What our prayer shawls carry

Right now there are 15 tallitot in my house. How did I get here?

One tallit is my son’s bar mitzvah tallit; one is the “girly” tallit I sometimes wear; one is the giant wool tallit I sometimes wrap couples in under the chuppah.  The stories these tallitot tell are clear and known. 

Ok, what about the other dozen? I brought these tallitot (or talesim, or tallises if you like–we can pluralize the word in Hebrew, Yiddish or English respectively) home from our synagogue for some TLC.  We have newer ones at shul now, sponsored by a board member a few years back, but these older, threadbare, sad tallitot were still in rotation.  After over a year of storage due to covid, it was time to take a discerning eye to these talesim.

I brought the Dirty Dozen home and promptly gave them a bath in the tub. I did not want to agitate them in a machine due to the tzitzit and decorative fringes, and my apartment building has only big commercial washers.  The tallitot had a lovely spa day, with all appropriate treatments, carrying away the dirt and stale perfume and stains of all the humans who had worn them.  They emerged, much better than they started…but still shabby.

As I washed the tallitot, I thought about their useful lives.  What prayers had been said, by how many, wrapped in these tallitot?  Prayers for healing; prayers of gratitude; perhaps a baby wrapped up at a naming ceremony is now a grown up; perhaps tears fell on the fabric and I had just washed those tears away.  If only that were how it worked! Wash your tears right down the drain! Was I re-sending those prayers up with the fragrance of soap and humanity?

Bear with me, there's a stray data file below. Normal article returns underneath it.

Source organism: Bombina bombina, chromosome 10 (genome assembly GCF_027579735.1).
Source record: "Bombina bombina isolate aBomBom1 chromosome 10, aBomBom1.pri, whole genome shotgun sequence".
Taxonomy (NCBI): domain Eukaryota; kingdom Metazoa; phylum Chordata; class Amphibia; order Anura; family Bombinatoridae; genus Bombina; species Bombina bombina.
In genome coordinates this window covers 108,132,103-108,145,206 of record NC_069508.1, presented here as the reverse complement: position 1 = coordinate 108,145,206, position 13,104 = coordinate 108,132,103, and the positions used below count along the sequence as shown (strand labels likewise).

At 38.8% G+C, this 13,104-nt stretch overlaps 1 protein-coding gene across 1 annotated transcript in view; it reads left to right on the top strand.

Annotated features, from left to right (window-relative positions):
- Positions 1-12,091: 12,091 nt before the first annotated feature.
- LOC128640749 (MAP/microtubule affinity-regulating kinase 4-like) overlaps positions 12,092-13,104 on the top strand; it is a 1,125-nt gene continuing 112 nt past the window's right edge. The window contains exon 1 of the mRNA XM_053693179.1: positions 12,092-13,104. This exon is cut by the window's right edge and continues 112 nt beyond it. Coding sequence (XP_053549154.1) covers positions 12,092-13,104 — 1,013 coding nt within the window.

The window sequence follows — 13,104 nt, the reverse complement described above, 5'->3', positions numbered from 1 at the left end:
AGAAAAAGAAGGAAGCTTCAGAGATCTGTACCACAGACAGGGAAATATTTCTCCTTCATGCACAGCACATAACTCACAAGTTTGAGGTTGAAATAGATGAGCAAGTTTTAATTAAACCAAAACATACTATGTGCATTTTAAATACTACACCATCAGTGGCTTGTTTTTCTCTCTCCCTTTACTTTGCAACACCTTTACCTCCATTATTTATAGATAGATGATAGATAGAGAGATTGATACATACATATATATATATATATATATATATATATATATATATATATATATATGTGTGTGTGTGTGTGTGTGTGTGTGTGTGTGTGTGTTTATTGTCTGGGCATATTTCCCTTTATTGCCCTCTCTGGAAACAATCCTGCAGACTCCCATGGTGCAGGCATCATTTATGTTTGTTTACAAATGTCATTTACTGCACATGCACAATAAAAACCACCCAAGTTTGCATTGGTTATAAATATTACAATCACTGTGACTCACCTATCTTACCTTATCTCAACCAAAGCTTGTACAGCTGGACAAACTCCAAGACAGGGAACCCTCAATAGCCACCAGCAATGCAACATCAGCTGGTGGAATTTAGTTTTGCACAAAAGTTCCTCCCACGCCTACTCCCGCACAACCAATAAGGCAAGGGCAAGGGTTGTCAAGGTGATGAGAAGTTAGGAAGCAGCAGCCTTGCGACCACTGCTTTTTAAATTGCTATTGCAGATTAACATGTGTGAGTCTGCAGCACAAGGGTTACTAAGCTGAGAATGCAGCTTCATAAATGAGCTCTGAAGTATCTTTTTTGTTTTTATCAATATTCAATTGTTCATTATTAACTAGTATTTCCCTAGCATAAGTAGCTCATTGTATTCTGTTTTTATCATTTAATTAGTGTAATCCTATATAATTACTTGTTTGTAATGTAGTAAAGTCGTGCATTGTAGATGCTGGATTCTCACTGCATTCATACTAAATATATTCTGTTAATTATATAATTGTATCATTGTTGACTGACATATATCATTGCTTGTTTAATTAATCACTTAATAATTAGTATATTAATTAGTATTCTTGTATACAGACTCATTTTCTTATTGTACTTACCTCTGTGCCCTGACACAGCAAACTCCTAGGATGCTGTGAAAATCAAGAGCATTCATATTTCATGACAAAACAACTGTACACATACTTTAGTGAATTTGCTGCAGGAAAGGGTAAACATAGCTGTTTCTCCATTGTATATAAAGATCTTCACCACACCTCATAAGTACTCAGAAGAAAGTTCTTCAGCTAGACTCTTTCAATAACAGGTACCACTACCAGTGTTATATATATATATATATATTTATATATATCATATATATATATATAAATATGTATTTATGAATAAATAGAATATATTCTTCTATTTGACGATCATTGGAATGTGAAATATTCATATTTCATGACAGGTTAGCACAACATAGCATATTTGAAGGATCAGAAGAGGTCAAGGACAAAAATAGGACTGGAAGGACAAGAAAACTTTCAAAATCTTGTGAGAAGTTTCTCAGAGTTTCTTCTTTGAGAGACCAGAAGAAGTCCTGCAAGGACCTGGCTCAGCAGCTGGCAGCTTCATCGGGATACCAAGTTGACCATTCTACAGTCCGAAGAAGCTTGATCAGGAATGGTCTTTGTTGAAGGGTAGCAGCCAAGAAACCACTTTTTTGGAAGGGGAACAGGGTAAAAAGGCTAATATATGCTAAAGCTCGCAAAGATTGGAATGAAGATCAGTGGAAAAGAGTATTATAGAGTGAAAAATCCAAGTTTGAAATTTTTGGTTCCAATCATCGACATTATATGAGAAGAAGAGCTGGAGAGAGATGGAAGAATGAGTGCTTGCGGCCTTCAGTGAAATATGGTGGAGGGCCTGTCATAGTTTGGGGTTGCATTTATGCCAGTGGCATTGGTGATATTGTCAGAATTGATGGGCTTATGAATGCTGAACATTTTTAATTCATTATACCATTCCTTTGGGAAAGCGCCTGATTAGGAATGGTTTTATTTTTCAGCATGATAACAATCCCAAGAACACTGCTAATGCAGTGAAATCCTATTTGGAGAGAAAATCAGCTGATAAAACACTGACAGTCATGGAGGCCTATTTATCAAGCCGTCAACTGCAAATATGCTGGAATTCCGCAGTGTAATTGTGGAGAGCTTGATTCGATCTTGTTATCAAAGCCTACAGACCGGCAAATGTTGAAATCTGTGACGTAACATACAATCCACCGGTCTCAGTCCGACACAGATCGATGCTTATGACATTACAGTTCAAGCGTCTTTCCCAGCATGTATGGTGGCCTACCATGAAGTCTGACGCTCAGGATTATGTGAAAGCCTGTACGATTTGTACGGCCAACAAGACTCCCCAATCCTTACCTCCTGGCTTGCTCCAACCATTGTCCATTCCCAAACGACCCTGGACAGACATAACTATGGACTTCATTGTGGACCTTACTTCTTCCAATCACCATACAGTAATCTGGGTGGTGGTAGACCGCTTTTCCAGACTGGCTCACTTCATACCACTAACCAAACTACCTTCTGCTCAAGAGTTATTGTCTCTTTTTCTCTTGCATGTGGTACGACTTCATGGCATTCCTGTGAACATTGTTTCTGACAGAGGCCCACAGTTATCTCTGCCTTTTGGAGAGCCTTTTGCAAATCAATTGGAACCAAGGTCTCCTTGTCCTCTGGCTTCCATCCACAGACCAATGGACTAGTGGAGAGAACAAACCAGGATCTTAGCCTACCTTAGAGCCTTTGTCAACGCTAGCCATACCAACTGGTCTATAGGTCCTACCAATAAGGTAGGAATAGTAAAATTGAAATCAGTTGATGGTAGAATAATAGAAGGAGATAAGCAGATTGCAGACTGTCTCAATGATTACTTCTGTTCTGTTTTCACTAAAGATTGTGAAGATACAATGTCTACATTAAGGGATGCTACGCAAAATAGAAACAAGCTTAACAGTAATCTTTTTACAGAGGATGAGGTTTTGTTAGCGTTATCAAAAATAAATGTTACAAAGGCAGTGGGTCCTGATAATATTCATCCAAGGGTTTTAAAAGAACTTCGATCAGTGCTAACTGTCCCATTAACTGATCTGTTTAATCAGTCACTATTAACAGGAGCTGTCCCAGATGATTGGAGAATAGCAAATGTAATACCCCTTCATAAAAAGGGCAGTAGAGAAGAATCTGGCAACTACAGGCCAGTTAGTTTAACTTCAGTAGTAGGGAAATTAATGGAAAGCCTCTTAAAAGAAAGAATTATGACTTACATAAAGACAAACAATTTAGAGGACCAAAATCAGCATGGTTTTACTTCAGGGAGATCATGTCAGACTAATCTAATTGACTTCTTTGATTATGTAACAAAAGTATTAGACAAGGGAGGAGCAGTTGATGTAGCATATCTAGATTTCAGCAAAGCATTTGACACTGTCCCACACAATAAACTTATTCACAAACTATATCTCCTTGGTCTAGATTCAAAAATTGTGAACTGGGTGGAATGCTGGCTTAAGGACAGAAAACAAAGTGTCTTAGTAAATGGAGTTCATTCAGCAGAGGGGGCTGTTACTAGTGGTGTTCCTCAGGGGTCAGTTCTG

Well, sometimes a spa day is not enough for a full rejuvenation.  I trimmed the loose threads, and neatened up each tallit as best I could. Even so, of the dozen, only one remained fit for synagogue use.  

A tallis is mostly just a way to wear tzitzit, in fulfillment of the commandment  (Numbers 15:38).

But a tallit should have a discernible front/back up/down. This is often accomplished by putting an atarah, a neckband, on the tallit.  To beautify the commandment (a practice known as hiddur mitzvah), the atarah is often embroidered with fancy metallic thread, and might contain a name of God.  So, both tzitzit and atarah should be handled with respect.  My rabbi said they should go into a genizah, a sacred repository, at the end of their useful life. Many sources suggest a genizah and/or a Jewish cemetery

A little lightbulb went off in my brain and I recalled that the Hebrew Free Burial Association was looking for tallitot for burial of indigent Jews a while back.  I wrote to them, and they confirmed that they would be happy to have 11 shabby but freshly washed tallitot.  So now the prayers bound up after so many years on so many shoulders will go to their rest, accompanying someone who truly needed comfort in this life.  

Is it too animistic to think about the tallitot entwining and remembering the prayers they heard and felt? OK, let me have my little flight of fancy. I’ll focus on that rather than think about kneeling at the bathtub up to my elbows in dirty water. 

If you are the person who is in charge of things like this at your shul, it’s time to give your tallitot (and kippot) a good looking over.  And a sniff. Also, it’s time to take a peek at your own tallis.  Is this the year to buy a new one?  Is this the year to give one as a gift?  The board member mentioned above and I have each given six new tallitot to the shul this year.  

The mitzvah of wearing a tallit is not something I grew up with, but something I am growing into. Every time I touch a tallit, I can feel myself twirling my father’s tzitzit as a tiny child in shul. I like to think that maybe our tallitot do hold things in their threads, including our prayers and our memories.


Shari Salzhauer Berkowitz is an associate professor of Communication Disorders and a speech-language pathologist. She serves as a lay service leader and trustee at Temple Beth El of City Island, NY, also known as “your shul by the sea.”